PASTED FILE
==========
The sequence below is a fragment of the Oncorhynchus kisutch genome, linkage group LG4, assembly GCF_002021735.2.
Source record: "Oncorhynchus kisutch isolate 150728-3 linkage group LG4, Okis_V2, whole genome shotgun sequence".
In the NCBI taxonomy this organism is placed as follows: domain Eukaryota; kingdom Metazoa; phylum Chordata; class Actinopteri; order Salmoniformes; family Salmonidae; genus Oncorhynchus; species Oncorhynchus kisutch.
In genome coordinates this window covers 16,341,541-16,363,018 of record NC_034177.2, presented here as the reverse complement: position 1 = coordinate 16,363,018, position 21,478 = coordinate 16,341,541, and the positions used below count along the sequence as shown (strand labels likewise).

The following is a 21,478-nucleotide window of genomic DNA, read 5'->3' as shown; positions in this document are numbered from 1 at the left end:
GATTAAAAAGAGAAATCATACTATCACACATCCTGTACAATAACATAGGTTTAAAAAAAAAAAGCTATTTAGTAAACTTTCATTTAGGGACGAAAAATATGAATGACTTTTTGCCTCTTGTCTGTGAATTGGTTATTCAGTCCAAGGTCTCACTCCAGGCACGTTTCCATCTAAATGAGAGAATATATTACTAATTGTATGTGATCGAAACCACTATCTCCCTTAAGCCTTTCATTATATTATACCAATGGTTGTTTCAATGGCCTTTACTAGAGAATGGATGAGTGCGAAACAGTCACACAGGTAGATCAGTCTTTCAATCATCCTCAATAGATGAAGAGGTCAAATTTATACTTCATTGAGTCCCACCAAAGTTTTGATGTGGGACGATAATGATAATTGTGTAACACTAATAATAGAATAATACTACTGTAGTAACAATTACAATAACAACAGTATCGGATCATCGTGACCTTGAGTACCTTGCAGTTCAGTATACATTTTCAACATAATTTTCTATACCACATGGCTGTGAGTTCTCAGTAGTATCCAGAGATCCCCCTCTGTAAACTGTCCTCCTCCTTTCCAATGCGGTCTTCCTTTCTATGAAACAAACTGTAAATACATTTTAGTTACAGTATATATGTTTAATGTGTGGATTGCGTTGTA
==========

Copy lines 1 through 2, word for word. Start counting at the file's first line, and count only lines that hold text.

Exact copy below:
The sequence below is a fragment of the Oncorhynchus kisutch genome, linkage group LG4, assembly GCF_002021735.2.
Source record: "Oncorhynchus kisutch isolate 150728-3 linkage group LG4, Okis_V2, whole genome shotgun sequence".